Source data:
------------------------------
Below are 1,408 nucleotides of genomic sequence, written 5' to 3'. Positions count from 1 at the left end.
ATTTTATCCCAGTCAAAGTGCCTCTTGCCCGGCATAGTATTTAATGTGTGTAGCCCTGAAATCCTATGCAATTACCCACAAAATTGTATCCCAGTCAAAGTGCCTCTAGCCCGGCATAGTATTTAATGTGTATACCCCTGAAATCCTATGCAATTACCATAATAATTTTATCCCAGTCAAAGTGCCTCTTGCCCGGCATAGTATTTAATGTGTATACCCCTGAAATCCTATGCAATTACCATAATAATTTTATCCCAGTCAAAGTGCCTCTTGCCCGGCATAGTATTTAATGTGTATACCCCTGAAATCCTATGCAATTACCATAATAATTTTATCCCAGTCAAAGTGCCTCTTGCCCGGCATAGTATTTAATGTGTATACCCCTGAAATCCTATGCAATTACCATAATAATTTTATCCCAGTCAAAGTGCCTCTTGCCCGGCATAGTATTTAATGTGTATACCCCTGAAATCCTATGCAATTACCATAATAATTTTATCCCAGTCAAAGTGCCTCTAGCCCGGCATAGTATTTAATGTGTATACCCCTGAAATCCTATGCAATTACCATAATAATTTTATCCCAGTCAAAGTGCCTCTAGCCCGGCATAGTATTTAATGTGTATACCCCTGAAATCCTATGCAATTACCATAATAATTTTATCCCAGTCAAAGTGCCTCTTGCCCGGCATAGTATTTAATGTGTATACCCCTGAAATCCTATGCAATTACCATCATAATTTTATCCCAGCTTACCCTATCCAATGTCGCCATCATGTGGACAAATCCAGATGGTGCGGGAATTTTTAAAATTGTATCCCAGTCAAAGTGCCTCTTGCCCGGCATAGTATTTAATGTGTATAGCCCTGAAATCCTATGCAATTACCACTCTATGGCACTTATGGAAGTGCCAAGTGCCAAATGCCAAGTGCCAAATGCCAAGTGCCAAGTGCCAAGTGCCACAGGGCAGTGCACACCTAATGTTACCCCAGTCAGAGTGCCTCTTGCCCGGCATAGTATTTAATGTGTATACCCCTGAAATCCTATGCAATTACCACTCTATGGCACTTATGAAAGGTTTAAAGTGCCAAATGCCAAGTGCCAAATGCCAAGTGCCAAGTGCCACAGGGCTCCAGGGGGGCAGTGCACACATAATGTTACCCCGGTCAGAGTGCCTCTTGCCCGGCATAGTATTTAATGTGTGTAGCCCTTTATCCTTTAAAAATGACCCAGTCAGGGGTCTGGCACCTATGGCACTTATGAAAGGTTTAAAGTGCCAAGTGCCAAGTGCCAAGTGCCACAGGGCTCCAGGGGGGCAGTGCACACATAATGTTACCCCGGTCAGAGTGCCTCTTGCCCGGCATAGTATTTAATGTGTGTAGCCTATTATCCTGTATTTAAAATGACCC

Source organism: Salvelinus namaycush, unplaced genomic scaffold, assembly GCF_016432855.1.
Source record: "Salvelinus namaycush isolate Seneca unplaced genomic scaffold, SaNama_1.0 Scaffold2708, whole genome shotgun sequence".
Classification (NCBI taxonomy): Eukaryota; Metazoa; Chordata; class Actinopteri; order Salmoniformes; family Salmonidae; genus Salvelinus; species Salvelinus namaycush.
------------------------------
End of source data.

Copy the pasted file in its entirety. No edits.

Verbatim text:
Below are 1,408 nucleotides of genomic sequence, written 5' to 3'. Positions count from 1 at the left end.
ATTTTATCCCAGTCAAAGTGCCTCTTGCCCGGCATAGTATTTAATGTGTGTAGCCCTGAAATCCTATGCAATTACCCACAAAATTGTATCCCAGTCAAAGTGCCTCTAGCCCGGCATAGTATTTAATGTGTATACCCCTGAAATCCTATGCAATTACCATAATAATTTTATCCCAGTCAAAGTGCCTCTTGCCCGGCATAGTATTTAATGTGTATACCCCTGAAATCCTATGCAATTACCATAATAATTTTATCCCAGTCAAAGTGCCTCTTGCCCGGCATAGTATTTAATGTGTATACCCCTGAAATCCTATGCAATTACCATAATAATTTTATCCCAGTCAAAGTGCCTCTTGCCCGGCATAGTATTTAATGTGTATACCCCTGAAATCCTATGCAATTACCATAATAATTTTATCCCAGTCAAAGTGCCTCTTGCCCGGCATAGTATTTAATGTGTATACCCCTGAAATCCTATGCAATTACCATAATAATTTTATCCCAGTCAAAGTGCCTCTAGCCCGGCATAGTATTTAATGTGTATACCCCTGAAATCCTATGCAATTACCATAATAATTTTATCCCAGTCAAAGTGCCTCTAGCCCGGCATAGTATTTAATGTGTATACCCCTGAAATCCTATGCAATTACCATAATAATTTTATCCCAGTCAAAGTGCCTCTTGCCCGGCATAGTATTTAATGTGTATACCCCTGAAATCCTATGCAATTACCATCATAATTTTATCCCAGCTTACCCTATCCAATGTCGCCATCATGTGGACAAATCCAGATGGTGCGGGAATTTTTAAAATTGTATCCCAGTCAAAGTGCCTCTTGCCCGGCATAGTATTTAATGTGTATAGCCCTGAAATCCTATGCAATTACCACTCTATGGCACTTATGGAAGTGCCAAGTGCCAAATGCCAAGTGCCAAATGCCAAGTGCCAAGTGCCAAGTGCCACAGGGCAGTGCACACCTAATGTTACCCCAGTCAGAGTGCCTCTTGCCCGGCATAGTATTTAATGTGTATACCCCTGAAATCCTATGCAATTACCACTCTATGGCACTTATGAAAGGTTTAAAGTGCCAAATGCCAAGTGCCAAATGCCAAGTGCCAAGTGCCACAGGGCTCCAGGGGGGCAGTGCACACATAATGTTACCCCGGTCAGAGTGCCTCTTGCCCGGCATAGTATTTAATGTGTGTAGCCCTTTATCCTTTAAAAATGACCCAGTCAGGGGTCTGGCACCTATGGCACTTATGAAAGGTTTAAAGTGCCAAGTGCCAAGTGCCAAGTGCCACAGGGCTCCAGGGGGGCAGTGCACACATAATGTTACCCCGGTCAGAGTGCCTCTTGCCCGGCATAGTATTTAATGTGTGTAGCCTATTATCCTGTATTTAAAATGACCC

Source organism: Salvelinus namaycush, unplaced genomic scaffold, assembly GCF_016432855.1.
Source record: "Salvelinus namaycush isolate Seneca unplaced genomic scaffold, SaNama_1.0 Scaffold2708, whole genome shotgun sequence".
Classification (NCBI taxonomy): Eukaryota; Metazoa; Chordata; class Actinopteri; order Salmoniformes; family Salmonidae; genus Salvelinus; species Salvelinus namaycush.